Scarcity & Hype: How the rise of “the drop” creates demand & exclusivity through digital avenues

Connor Beck
Published in
6 min readJun 11, 2019

What if a brand sold hundreds of $1,600 items in less than 20 seconds?

Can it be done?

At this point, the question really isn’t “Can it be done” so much as it is, “How is it done.” Supreme, the streetwear company valued at over a billion dollars, made it happen when they sold out of a limited edition batch of suitcases within 16 seconds of releasing the product for sale.

Supreme and Rimowa’s Instagram drop announcement that sparked the 16-second sellout.

How? By employing a marketing tactic known as “the drop.”

Here’s how it works

To achieve success, drops involve the following tactics:

  1. Utilizing social and digital media to announce the release of products on a short-notice basis.
  2. Fueling hype and cultivating a sense of scarcity by announcing the limited release of exclusive one-of-a-kind products.
  3. Releasing products for sale at either a limited number of physical retail or online locations for a very limited time.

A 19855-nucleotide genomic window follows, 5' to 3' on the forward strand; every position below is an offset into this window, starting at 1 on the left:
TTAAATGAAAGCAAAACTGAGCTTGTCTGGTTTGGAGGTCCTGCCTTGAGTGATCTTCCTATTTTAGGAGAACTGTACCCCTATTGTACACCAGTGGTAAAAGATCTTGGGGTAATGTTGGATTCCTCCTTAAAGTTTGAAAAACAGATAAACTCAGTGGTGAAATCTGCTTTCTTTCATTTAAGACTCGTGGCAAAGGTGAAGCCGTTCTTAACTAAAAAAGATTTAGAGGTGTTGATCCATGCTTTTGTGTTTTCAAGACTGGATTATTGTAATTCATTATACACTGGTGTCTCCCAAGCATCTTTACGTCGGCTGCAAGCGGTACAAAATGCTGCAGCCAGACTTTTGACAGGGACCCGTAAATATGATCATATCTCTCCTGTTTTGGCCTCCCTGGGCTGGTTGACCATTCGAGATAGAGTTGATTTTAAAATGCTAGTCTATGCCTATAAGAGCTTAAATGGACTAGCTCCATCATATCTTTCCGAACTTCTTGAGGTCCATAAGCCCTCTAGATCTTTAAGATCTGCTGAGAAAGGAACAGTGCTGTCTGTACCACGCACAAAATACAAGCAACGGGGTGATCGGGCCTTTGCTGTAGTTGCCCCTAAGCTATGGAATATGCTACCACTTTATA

Speaking to the sense of scarcity that defines drops tactics, the experts at Fashion United write that the scarcity is, in fact, an “illusion.” “After all,” they remark, “the products are not necessarily expensive or difficult to make.”

And, when it comes to employing drop tactics to good effect, Supreme reigns supreme in their mastery of the art.

Here’s how Supreme puts “the drop” into action

Going back to the example of the $1,600 item, which just so happened to be a suitcase created through a collaboration with luxury luggage company, Rimowa, Supreme and Rimowa put their drop into motion by first announcing the future release of their limited edition items on Instagram.

The announcement included a simple picture of two of the suitcases against a white background. Each company captioned the post with only their names together and the date of the drop, which they scheduled a mere three days after the announcement on Instagram.

By the time the items dropped for sale, Supreme and Rimowa generated enough buzz, scarcity, and hype for their suitcases to sell out in 16 seconds. All that success came about from two well-timed posts on Instagram and from each brand working together to leverage the reach of their digital networks.

Like Supreme, Burberry, the British fashion company, made famous for its extensive use of tartan-print, also found success by adopting drop tactics. Burberry adapts the tactic by using WeChat and Instagram to announce the release of limited edition items on the 17th of each month.

From there, Burberry gives customers 24 hours to purchase products featured in “The B-Series.” Burberry varies the number of items available with each release as a way to “excite customers with new deliveries and frequent communication,” according to the company’s official statement.

And, with drop techniques allowing companies like Supreme and Burberry to find success, Amazon isn’t far behind in adopting the technique for itself.

How Amazon takes drop tactics for a spin